GREENFIELD — Tammy Benefiel sat in the far corner of the audiologist’s office, fiddling with the small lapel microphone on her shirt while her son, Justin, waited in a room on the opposite side of the building.

The 14-year-old was adjusting his hearing aid when he suddenly heard the loud and clear sound of his mother’s voice for the first time. What’s your favorite football team? she asked him.

Green Bay Packers, came Justin’s excited reply.

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Justin’s classmates at Greenfield Central Junior High School student volunteered to raise money to buy Justin, who has hearing loss, his own personal streamer — a cutting-edge piece of audiological technology he plans to use at home and church.

“I just really wished that I could hear my parents,” Justin said.

Loud and clear

The streamer is a personal device that is bluetooth compatible with Justin’s hearing aid, said Dr. Chris McQueeney, the Benefiel family’s audiologist. The device removes background noise and clears up the speaker’s voice; Justin can understand significantly better when people speak to him using this special equipment, McQueeney said.

The junior high provided Justin with a streamer solely for school purposes, but without one at his house, the teenager regularly experienced difficulty and frustration when trying to talk with his parents and sister, who don’t know sign language nearly as well as he does.

“He really likes to correct us when we make mistakes,” Benefiel joked. “When we sign something wrong, he’s all over us.”

Now that Justin’s classmates pooled their money to get him his own streamer, a whole new world of communication has opened up for the entire family, McQueeney said.

The streamer works up to 50 feet away, so Justin can now hear his parents speaking in any room in his house when they’re talking at a normal volume, Benefiel said.

When Justin first heard his mother speaking to him, he said he was initially surprised by her voice, which was so high-pitched, he thought she sounded like a ghost, laughed Andrea Espich, Justin’s interpreter.

After hearing his mom, Justin immediately asked her to hand the microphone to his dad. His dad’s voice sounds deep and gravelly, Justin said.

“Dad sounds like Batman,” Justin added with a chuckle.

Scotty Benefiel, Justin’s dad, said he was stunned by how easy it’s become to communicate with his son since they installed the streamer in their home.

Scotty Benefiel and his son are in a local bowling league together, and he’s looking forward to using the streamer to better teach Justin how to throw a hook, he said with a smile.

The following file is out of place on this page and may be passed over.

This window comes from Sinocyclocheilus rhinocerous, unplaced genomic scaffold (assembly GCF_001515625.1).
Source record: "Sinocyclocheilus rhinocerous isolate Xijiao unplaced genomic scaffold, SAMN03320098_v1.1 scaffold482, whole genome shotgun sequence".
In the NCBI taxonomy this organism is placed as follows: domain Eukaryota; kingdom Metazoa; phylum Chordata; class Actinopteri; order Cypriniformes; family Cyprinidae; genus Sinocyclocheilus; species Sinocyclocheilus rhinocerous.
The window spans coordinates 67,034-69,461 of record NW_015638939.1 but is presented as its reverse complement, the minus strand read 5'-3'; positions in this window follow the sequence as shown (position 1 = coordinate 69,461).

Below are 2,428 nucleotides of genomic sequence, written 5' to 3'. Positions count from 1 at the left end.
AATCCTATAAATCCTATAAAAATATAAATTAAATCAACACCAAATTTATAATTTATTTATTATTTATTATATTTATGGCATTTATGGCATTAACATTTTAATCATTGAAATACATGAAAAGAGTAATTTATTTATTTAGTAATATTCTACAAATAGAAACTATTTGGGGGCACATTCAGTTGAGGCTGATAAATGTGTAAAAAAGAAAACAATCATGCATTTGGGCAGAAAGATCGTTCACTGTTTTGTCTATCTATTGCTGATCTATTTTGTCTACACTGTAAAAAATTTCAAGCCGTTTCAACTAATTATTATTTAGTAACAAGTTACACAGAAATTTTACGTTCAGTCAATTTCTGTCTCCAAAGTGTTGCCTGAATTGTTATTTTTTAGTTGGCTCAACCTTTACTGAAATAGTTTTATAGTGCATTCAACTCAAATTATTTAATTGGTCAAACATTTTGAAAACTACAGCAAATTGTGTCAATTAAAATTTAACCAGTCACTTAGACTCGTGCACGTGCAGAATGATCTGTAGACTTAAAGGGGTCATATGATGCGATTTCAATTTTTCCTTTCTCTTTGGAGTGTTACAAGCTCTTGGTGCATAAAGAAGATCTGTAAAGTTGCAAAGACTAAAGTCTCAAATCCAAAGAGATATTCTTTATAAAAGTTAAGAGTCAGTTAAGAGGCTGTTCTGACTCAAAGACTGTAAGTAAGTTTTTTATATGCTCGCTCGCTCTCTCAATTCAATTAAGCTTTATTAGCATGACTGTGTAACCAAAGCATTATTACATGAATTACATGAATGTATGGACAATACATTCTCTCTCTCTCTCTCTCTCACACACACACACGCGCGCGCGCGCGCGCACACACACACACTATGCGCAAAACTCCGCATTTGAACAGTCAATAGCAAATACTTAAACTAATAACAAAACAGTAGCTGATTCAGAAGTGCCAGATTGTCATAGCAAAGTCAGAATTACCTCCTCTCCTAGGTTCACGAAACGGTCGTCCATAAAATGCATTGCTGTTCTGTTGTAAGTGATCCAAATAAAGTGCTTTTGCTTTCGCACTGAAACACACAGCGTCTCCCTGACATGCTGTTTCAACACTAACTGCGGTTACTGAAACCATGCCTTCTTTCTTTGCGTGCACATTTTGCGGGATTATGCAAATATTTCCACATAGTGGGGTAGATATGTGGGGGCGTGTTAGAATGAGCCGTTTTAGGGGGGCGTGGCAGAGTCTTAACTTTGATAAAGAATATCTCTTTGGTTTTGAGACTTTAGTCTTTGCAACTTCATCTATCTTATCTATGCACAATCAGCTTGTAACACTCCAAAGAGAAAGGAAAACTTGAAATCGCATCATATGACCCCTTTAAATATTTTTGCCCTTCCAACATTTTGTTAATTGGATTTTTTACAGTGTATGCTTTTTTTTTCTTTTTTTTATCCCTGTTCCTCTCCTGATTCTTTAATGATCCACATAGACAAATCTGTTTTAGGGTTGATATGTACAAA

Showing love

Justin is known by his classmates for his friendly face and personality, said Sara Garringer, Justin’s wellness teacher. She sees other students approach him in the hallway all the time, asking him to teach them a word in sign language.

He’s also exceptionally motivated, she added. Justin lost more than 30 pounds this year in her physical education, health and fitness classes.

One day, Espich told Gaarringer about something Justin had mentioned in passing one day. The boy told his interpreter he’d love a streamer like the one they used in the classroom for his house.

That gave Garringer an idea.

One of the books Garringer teaches in her class, “The Energy Bus,” uses the metaphor of a school bus to teach students about living a healthy, well-balanced life, she said. One of the books important lessons is “loving your fellow passengers,” showing empathy for other people in your life and the struggles they face daily.

Garringer used the message from the book and talked to all six of her classes about her plan. If everyone pitched in a dollar or more, they could work together to do something for one of their fellow passengers, she said.

Her students were in.

Students began donating cash at an surprising rate, Garringer said. Some gave their lunch money to the cause.

And word spread. Garringer quickly began to get phone calls from parents and grandparents who wanted to help out as well. They began collecting money around Thanksgiving, and before long, the group was able to raise enough to pay for Justin’s new streamer in full.

“One of the most important things you can do as a person for your wellness is give and serve,” Garringer said. “It brings a lot of joy, and it’s contagious.”

They didn’t look at helping as a fundraiser, Garringer said. It was more of a community coming together to help out one of its neighbors.

“We often overlook the opportunities we have to love other people,” she added.

McQueeney declined to disclose the exact price of the streamer system. But Tammy Benefiel said the students raised more than $500 together in their fundraising efforts.

The boy’s mother said she could never give enough thanks to the students and parents who helped her family. They don’t realize the gift they’ve given, because the Benefiels never would have been able to afford the equipment on their own.

“I’m still in shock they even did it, to be honest,” Tammy Benefiel said. “You just don’t hear things like this, you know?”

“For the first time in 14 years, he’s really hearing us clearly.”

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Evan Myers is a reporter at the Greenfield Daily Reporter. He can be reached at 317-477-3228 or emyers@greenfieldreporter.com.